The Biden administration’s newly established National Artificial Intelligence Initiative office prioritizes working with U.S. allies and partners as part of its agenda, reflecting a broader understanding that allies are essential to U.S. ambitions in artificial intelligence (AI). India is a key strategic partner for the United States, rooted in democratic values, committed to responsible development and use of emerging technologies, and a nation with considerable potential in AI. Indeed, the United States and India already cooperate on AI research and development through platforms like the Indo-U.S. Science and Technology Forum (IUSSTF) that recently launched a U.S.-India Artificial Intelligence (USIAI) Partnership.
That said, India’s tech talent diaspora is perhaps one of the most critical and currently underrecognized resources for a mutually beneficial partnership on AI between the two countries. Indian talent moving to the United States is uniquely a win-win for both countries and can play a crucial role in advancing both India’s and the United States’ AI ambitions.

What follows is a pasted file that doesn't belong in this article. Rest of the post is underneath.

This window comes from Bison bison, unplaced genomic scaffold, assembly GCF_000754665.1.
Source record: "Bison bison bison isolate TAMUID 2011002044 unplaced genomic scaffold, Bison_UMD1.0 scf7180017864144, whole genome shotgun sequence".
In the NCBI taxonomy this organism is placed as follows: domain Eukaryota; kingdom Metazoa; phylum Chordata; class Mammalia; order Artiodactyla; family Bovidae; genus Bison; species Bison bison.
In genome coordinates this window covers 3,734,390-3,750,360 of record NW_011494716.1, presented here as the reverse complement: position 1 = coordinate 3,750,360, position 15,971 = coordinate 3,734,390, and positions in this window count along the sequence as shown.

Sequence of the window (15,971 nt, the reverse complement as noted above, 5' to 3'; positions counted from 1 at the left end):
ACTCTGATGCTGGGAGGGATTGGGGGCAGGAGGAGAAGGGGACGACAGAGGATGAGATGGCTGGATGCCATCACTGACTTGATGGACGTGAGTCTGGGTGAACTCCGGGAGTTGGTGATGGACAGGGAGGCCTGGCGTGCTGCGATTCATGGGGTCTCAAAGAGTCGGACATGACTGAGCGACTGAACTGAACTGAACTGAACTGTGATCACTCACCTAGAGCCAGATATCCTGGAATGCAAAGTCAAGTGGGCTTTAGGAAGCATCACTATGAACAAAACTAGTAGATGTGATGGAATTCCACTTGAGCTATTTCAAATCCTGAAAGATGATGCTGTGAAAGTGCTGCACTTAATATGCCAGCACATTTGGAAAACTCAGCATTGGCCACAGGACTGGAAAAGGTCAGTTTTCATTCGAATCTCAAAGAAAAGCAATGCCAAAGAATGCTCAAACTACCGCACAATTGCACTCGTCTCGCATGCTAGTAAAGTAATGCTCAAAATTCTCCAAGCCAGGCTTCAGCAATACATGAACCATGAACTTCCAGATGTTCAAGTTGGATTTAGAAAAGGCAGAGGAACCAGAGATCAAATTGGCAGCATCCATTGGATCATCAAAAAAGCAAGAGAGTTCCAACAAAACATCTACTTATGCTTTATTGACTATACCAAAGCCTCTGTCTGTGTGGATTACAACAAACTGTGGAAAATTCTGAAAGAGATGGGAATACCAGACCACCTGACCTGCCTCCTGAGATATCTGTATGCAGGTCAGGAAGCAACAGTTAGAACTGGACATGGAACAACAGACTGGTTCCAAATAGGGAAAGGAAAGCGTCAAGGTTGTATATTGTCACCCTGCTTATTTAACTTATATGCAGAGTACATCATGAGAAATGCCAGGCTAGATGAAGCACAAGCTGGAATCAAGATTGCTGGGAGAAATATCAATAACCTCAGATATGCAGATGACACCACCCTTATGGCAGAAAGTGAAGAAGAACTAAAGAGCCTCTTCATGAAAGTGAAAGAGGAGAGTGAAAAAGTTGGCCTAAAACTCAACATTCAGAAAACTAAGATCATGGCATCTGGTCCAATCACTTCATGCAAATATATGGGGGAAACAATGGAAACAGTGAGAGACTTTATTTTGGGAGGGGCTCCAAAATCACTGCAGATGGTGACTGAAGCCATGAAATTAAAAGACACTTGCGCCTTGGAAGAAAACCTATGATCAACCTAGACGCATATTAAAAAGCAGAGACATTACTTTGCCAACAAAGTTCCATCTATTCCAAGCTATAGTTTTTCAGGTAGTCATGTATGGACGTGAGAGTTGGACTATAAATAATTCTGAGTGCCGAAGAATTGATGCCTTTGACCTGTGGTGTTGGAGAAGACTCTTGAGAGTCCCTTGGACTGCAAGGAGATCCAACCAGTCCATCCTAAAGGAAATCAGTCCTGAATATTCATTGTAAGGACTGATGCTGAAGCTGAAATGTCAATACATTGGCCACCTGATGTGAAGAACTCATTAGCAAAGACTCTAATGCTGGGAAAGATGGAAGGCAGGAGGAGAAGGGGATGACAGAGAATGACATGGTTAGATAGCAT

India has a massive pool of tech talent. A recent report by Georgetown University’s Center for Security and Emerging Technology (CSET) evaluating India’s AI capabilities emphasized that the country produces almost seven times as many bachelor’s level engineering graduates as the United States, and almost twice as many master’s level engineering graduates. But poor job growth, substandard infrastructural facilities, and the bad shape of its higher education sector means India currently lacks the right environment to nurture this talent at the doctoral level and offer subsequent employment opportunities.
Read the full article at The Diplomat.